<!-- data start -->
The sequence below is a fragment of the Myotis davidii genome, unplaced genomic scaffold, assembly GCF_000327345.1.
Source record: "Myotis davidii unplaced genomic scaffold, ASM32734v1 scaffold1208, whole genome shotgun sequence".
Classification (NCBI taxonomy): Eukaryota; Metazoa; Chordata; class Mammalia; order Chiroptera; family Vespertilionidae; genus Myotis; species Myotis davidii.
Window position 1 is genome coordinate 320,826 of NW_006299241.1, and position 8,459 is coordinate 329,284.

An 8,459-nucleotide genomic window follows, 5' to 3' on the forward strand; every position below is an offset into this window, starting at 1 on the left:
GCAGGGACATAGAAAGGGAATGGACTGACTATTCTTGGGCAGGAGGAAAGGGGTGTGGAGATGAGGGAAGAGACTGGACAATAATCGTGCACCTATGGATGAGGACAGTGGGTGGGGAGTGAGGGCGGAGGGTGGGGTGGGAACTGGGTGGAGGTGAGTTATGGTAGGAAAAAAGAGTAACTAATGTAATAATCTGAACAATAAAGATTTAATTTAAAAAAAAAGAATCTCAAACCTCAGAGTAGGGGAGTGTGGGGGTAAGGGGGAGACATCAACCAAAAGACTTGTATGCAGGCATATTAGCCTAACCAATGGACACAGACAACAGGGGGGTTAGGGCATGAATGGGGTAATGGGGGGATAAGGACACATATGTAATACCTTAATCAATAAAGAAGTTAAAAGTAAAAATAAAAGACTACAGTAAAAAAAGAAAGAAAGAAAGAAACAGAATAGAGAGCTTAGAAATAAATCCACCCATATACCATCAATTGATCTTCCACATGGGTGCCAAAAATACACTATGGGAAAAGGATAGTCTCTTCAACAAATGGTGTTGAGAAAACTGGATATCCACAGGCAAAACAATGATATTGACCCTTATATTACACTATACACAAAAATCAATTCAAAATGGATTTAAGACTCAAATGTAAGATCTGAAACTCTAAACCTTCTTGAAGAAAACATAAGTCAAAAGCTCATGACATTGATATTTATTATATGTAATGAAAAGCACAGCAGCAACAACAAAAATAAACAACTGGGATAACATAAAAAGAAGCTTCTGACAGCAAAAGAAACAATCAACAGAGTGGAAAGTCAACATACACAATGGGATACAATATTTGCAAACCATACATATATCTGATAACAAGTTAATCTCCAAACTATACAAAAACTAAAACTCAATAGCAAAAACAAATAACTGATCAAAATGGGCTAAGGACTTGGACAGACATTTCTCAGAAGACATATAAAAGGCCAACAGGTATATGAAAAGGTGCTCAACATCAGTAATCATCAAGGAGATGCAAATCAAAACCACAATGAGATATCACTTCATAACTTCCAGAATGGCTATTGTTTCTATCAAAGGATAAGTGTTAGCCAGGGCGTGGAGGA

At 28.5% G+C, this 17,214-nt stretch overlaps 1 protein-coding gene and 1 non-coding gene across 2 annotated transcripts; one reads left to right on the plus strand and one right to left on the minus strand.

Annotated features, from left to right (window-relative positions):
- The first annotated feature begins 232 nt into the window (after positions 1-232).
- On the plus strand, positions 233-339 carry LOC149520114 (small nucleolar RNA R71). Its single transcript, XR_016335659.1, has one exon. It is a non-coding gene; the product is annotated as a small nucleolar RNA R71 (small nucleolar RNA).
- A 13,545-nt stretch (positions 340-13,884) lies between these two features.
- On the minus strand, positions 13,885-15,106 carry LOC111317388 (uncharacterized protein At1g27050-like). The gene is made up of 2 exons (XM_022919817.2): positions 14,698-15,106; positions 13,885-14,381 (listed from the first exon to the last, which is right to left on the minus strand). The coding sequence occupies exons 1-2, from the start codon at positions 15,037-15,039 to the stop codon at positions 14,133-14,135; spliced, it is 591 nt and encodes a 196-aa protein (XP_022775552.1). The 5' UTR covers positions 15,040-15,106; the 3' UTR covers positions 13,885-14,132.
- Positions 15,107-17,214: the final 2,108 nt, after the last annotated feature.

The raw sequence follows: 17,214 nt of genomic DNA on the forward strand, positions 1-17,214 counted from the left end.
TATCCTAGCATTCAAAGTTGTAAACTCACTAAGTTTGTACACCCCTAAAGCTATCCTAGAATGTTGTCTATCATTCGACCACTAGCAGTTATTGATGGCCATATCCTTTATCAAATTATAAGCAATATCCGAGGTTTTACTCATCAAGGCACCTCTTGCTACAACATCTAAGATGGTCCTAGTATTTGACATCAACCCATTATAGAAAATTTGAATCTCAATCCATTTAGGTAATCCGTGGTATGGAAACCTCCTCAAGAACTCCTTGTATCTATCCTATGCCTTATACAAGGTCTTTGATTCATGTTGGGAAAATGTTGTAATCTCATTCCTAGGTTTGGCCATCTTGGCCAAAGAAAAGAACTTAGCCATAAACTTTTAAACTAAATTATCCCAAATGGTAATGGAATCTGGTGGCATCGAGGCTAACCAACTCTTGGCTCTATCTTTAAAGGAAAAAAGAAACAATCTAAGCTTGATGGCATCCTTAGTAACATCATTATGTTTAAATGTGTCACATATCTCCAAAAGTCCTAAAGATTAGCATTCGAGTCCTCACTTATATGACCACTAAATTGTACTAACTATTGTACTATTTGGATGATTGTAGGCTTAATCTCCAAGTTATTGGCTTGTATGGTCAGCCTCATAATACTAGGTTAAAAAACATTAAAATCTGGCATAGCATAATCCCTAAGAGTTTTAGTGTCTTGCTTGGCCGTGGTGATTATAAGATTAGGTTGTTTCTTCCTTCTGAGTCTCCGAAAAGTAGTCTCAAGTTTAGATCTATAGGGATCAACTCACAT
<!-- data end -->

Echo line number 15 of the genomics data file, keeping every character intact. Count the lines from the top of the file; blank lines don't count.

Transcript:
TATCCTAGCATTCAAAGTTGTAAACTCACTAAGTTTGTACACCCCTAAAGCTATCCTAGAATGTTGTCTATCATTCGACCACTAGCAGTTATTGATGGCCATATCCTTTATCAAATTATAAGCAATATCCGAGGTTTTACTCATCAAGGCACCTCTTGCTACAACATCTAAGATGGTCCTAGTATTTGACATCAACCCATTATAGAAAATTTGAATCTCAATCCATTTAGGTAATCCGTGGTATGGAAACCTCCTCAAGAACTCCTTGTATCTATCCTATGCCTTATACAAGGTCTTTGATTCATGTTGGGAAAATGTTGTAATCTCATTCCTAGGTTTGGCCATCTTGGCCAAAGAAAAGAACTTAGCCATAAACTTTTAAACTAAATTATCCCAAATGGTAATGGAATCTGGTGGCATCGAGGCTAACCAACTCTTGGCTCTATCTTTAAAGGAAAAAAGAAACAATCTAAGCTTGATGGCATCCTTAGTAACATCATTATGTTTAAATGTGTCACATATCTCCAAAAGTCCTAAAGATTAGCATTCGAGTCCTCACTTATATGACCACTAAATTGTACTAACTATTGTACTATTTGGATGATTGTAGGCTTAATCTCCAAGTTATTGGCTTGTATGGTCAGCCTCATAATACTAGGTTAAAAAACATTAAAATCTGGCATAGCATAATCCCTAAGAGTTTTAGTGTCTTGCTTGGCCGTGGTGATTATAAGATTAGGTTGTTTCTTCCTTCTGAGTCTCCGAAAAGTAGTCTCAAGTTTAGATCTATAGGGATCAACTCACAT